None of this implies that college graduates are worse off than other groups-in some cases, as in employer-provided health coverage, they have lost less ground than those with less education. But neither are they insulated from negative trends that have beset the workforce at large, a key point to which we return below. Equally important, there does not seem to be an insatiable demand by employers for college graduates that is leading them to improve the wages and benefits of such workers.

We noted above that while increased skill demands were certainly one force in play behind the trend in the chart, other factors were also driving up the wage gap. For example, less educated workers are more likely to earn the minimum wage, and its real value fell steeply over the 1980s. Persistent, growing trade deficits and globalization also dealt a blow to the U.S. manufacturing sector over these years, leading to the loss of high-quality jobs for non-college-educated workers and putting downward pressure on wages among similarly skilled workers. Similarly, union representation has been declining, another important reason for greater inequality. Finally, unemployment was high, on average, over the years when the premium grew most quickly. When unemployment fell sharply in the latter 1990s, the growth of the wage gap slowed, suggesting that the absence of full employment, and the diminished bargaining power associated with slack labor markets, is another factor that must not be overlooked.

In other words, wage inequality is driven by a slew of factors, of which differences in education is but one. More recently, in the 2000s, the evidence shows no evidence of increasing skill demands, or at least no evidence that these demands are not being met by enough skilled workers. Instead, in recent years, it appears the inequality has largely been driven by increased concentration of income and wealth at the very top of the scale. The current inequality is much more than a simple skills story-persons like CEOs and holders of large capital assets hold a privileged position that has enabled them to steer the bulk of growth their way.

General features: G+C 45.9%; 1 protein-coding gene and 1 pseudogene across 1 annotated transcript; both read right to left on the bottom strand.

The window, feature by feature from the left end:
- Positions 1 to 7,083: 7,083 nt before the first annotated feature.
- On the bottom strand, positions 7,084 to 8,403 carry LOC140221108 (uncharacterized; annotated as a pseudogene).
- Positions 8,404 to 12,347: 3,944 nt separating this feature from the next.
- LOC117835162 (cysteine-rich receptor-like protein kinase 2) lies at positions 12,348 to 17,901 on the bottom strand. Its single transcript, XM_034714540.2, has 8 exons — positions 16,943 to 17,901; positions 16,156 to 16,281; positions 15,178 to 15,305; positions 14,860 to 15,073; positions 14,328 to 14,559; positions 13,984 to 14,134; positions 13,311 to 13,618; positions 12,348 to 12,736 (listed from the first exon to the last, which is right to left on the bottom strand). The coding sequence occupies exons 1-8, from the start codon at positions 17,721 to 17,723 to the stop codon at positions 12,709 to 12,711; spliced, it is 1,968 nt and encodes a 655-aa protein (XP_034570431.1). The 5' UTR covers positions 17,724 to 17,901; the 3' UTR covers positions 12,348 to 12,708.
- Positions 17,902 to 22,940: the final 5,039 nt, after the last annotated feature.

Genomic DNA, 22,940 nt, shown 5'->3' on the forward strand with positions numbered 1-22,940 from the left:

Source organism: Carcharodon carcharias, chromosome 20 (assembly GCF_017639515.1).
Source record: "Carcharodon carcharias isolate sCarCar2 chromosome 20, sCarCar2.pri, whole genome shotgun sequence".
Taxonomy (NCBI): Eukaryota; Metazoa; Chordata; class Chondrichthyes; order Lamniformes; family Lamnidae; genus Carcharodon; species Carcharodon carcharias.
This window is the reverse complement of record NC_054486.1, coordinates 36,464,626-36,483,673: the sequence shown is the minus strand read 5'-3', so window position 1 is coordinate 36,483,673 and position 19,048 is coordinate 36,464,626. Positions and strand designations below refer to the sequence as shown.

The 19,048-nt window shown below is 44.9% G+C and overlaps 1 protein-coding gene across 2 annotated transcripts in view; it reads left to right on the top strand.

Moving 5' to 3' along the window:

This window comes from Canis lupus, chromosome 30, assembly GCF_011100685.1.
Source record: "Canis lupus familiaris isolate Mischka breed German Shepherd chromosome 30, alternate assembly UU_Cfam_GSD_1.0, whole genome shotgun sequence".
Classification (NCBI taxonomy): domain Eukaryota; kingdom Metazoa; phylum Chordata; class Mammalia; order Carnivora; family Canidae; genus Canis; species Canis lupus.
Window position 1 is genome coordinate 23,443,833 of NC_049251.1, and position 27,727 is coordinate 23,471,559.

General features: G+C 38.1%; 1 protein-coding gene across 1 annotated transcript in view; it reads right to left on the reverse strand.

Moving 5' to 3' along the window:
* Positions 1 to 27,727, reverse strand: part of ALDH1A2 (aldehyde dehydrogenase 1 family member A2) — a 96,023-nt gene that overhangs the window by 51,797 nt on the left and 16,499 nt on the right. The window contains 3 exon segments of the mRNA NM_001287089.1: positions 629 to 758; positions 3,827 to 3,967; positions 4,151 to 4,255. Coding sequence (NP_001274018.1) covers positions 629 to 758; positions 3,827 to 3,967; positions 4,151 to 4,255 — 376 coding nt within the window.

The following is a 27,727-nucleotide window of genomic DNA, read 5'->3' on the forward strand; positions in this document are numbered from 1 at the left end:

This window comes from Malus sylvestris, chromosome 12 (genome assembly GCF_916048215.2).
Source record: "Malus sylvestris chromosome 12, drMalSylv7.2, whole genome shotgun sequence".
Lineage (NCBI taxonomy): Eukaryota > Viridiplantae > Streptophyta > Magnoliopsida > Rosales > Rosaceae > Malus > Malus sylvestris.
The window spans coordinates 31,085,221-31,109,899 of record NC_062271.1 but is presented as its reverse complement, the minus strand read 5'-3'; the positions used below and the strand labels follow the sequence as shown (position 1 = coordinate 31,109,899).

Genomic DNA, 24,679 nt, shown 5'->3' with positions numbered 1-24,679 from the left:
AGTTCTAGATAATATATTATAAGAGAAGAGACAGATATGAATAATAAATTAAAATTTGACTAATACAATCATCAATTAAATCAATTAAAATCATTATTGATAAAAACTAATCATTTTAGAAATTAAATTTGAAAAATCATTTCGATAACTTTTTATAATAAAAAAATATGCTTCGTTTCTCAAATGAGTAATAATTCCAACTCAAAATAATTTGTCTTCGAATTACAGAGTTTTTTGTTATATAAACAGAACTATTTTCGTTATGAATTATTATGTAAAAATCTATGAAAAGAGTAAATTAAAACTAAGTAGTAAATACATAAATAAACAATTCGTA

Sure, many of these persons have college degrees, but as our and others’ data show, a college degree, even an advanced degree, does not guarantee entry in this rarified club (see, for example, our analysis  of recent inequality trends). In fact, our own research shows that half of the growth in wage inequality over the 1980s, and most of the growth in the 2000s, occurred within education groups, meaning that inequality’s growth is currently being driven by the gains of some college graduates relative to others with the same education credentials.2

Policy makers and analysts must avoid reducing the inequality debate to a sole explanation regarding education. For any individual making a decision about their future, and for any society contemplating useful investments, education is an obvious and important area to consider. But it is not solely responsible for the growth of inequality, not over the longer term, and especially not in recent years. Thus, other policies-minimum wages, a level playing field for union organizing, health care and pension provision, work supports for low-income workers, full employment, and responding to the downsides of globalization-also need to be pursued.


[2]  See Mishel, Bernstein, Allegretto (2006), State of Working America, Table 3.23.

See related work on Health

See more work by Jared Bernstein and Lawrence Mishel